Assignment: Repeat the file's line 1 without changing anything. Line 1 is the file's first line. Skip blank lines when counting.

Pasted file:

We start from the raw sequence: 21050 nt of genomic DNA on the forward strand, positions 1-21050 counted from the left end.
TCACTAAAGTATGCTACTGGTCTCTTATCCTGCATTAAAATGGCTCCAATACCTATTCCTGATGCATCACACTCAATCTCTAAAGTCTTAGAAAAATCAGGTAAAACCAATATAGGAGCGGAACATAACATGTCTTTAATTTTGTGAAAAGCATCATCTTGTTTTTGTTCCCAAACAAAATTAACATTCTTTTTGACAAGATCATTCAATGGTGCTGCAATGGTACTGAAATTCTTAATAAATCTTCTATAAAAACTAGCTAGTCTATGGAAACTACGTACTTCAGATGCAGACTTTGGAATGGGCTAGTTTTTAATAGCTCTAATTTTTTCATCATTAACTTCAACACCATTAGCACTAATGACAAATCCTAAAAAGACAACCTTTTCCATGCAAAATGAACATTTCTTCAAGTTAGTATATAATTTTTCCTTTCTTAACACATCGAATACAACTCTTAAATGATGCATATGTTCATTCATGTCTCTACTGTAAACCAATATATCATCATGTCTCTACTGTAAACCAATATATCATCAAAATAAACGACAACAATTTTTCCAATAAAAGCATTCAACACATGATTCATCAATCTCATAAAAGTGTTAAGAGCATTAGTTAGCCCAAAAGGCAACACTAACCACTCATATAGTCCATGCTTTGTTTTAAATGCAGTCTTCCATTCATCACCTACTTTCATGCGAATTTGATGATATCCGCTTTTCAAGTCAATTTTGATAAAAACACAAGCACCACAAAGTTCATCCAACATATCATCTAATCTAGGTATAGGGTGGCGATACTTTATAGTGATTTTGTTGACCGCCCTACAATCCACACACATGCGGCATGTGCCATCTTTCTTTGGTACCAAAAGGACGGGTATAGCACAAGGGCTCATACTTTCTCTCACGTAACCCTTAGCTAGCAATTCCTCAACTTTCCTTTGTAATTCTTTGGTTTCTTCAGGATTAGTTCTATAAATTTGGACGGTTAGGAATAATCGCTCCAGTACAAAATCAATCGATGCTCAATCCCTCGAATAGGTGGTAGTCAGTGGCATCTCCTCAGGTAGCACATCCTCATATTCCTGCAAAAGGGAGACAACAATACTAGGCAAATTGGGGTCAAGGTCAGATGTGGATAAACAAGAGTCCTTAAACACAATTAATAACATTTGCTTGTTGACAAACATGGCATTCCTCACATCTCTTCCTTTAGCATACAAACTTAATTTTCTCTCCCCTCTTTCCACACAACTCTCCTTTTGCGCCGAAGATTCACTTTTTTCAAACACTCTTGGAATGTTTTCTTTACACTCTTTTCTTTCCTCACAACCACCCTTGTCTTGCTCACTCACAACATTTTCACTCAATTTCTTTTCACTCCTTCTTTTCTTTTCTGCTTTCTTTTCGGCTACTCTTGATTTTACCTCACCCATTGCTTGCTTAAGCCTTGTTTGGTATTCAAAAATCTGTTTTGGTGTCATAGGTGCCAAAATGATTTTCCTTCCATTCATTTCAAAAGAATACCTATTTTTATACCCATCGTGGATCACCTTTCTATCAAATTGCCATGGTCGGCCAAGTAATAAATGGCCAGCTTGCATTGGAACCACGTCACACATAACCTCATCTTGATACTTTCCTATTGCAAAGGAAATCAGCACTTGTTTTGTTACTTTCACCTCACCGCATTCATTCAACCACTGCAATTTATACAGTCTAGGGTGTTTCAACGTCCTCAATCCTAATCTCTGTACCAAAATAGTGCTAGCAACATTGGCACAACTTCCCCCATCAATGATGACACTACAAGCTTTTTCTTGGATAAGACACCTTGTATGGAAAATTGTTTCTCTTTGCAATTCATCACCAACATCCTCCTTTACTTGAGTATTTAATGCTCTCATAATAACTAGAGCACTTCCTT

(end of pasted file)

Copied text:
We start from the raw sequence: 21050 nt of genomic DNA on the forward strand, positions 1-21050 counted from the left end.